Intel Takes on ARM with New 'Oak Trail' Atom Platform

 
 
By Jeffrey Burt  |  Posted 2011-04-11 Email Print this article Print
 
 
 
 
 
 
 

Intel's rollout of its "Oak Trail" Atom platform is the first move in an aggressive strategy to take on ARM-based chips in the highly lucrative smartphone and tablet markets.

After more than a year of saber rattling, Intel officials have taken a significant step in their push into the mobile device space and in ramping up the competition with ARM Holdings, whose chip designs are found in most smartphones and tablets.

At the Intel Developer Forum in China April 11, Intel officials unveiled its "Oak Trail" Atom platform, including the new Atom Z670. They also gave attendees a peek at the next Atom platform, dubbed "Cedar Trail," a 32-nanometer platform that will extend Intel's reach into a market that the giant chip maker has little if any presence.

The officials said the Oak Trail chips will begin appearing in tablets in May, and that in all, more than 35 designs will start appearing from OEMs like Lenovo, Fujitsu, Evolve III, Motion Computing and Razer, running a variety of operating systems, including Windows, Android and MeeGo.

Executives from Intel, the world's largest chip maker and the longtime dominant vendor in the server and PC markets, hope that Oak Trail and later Cedar Trail will help the company fulfill the promise of President and CEO Paul Otellini, who said during the IDF in September 2010 that Intel will become a major player in the burgeoning tablet space.

"The new Intel Atom -Oak Trail' platform, with -Cedar Trail' to follow, are examples of our continued commitment to bring amazing personal and mobile experiences to netbook and tablet devices, delivering architectural enhancements for longer battery life and greater performance," Doug Davis, vice president and general manager of the Netbook and Tablet Group at Intel, said in a statement.

Intel's interest in mobile devices is not surprising. Market research firm Gartner is forecasting that tablet sales will grow from almost 70 million this year to 294 million in 2015. Meanwhile, In-Stat is predicting 850 million smartphone sales in 2015. The PC market is still strong and growing, but not at the same rate.

The problem for Intel is that it has not yet been able to drive down the power consumption rate in its Atom chips to compete with ARM-designed chips from the likes of Samsung, Texas Instruments and Qualcomm, which are found in most of the smartphones and tablets sold, including the highly popular Apple iPads. Intel intends to attack ARM's dominance starting with Oak Trail, and with a faster cadence that will see two new Atom platforms in the next two to three years. Cedar Trail chips will start sampling this year and begin shipping in 2012, while a 22-nm chip will begin shipping in 2013.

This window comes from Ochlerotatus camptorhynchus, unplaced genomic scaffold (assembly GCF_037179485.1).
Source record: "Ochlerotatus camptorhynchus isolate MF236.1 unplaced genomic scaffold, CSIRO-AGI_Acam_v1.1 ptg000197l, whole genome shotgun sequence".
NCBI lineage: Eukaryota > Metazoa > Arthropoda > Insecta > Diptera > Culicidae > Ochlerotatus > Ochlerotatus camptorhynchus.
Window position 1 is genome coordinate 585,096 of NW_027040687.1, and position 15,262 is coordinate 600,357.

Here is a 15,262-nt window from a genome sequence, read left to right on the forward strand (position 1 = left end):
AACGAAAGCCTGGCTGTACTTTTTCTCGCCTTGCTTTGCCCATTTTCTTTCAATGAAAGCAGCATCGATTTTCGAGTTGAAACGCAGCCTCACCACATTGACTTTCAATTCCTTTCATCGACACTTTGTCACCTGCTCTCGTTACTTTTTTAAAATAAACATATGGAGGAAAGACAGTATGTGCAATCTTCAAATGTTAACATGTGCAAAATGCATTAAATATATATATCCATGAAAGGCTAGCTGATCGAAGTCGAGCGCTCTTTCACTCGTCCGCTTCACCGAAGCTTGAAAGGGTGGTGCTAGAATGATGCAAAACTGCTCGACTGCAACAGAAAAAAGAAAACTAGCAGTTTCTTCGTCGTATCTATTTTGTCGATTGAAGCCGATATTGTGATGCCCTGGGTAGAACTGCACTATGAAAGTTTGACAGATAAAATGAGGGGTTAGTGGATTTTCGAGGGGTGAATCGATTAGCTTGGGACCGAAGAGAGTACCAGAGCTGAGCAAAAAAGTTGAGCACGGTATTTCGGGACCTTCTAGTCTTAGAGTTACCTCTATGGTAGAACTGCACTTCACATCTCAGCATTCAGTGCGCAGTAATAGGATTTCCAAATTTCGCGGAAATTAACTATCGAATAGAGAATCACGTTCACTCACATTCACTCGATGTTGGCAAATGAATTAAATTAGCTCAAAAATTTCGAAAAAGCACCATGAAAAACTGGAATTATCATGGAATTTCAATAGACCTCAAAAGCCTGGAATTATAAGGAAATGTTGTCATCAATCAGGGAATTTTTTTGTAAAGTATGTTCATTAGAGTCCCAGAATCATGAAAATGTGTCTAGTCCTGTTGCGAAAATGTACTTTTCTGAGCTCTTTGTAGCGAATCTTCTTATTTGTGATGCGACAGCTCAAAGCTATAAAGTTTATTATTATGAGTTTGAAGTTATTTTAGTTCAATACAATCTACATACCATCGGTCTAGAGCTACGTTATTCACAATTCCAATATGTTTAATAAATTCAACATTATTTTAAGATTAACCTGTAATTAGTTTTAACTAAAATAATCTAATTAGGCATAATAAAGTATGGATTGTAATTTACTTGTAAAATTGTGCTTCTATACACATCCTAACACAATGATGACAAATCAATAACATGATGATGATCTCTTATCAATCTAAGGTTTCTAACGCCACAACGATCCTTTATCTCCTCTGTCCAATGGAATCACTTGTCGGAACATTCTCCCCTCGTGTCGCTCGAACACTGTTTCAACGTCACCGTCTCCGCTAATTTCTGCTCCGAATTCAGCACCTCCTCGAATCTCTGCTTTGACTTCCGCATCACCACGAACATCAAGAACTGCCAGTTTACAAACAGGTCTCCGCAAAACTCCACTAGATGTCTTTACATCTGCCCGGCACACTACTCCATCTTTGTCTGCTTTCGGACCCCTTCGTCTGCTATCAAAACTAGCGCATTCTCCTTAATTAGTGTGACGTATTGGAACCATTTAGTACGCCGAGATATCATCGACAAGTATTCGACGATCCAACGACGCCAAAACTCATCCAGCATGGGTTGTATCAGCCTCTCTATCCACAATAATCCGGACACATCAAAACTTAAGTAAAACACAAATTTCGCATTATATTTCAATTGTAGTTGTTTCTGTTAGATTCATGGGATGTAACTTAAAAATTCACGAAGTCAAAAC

Atom-based smartphones are expected to start appearing on the market later this year, Intel executives have said.

With the 45-nm Oak Trail, the processor is 60 percent smaller than previous versions and offers the graphics and memory controller on the same die. Intel is promising all-day battery life, as well as such features as Enhanced Deeper Sleep for greater power savings.

In a column on Forbes.com, Roger Kay, principal analyst with Endpoint Technologies Associates, noted that OEMs had readily adopted Atom for netbooks, but that that market is beginning to fade. The real prize, Kay said, is smartphones first, then tablets.

Eating into ARM's market share won't be easy, not as more chip vendors-such as Nvidia-sign onto the platform. However, it's too early in the game to count out Intel, Kay said.

"Intel has time on its side," he wrote. "The company has no peer when it comes to process node technology, the continuous shrinkage of silicon features that drives Moore's Law. ...  But the high mobility market is just beginning to take off, and the future is still up for grabs.  In some sense, Intel has no choice but to pursue this course. Its traditional x86 business is large, and still growing, but growth has attenuated over the past few years. More importantly, excitement has shifted to high mobility."


 
 
 
 
 
 
 
 
 
 
 

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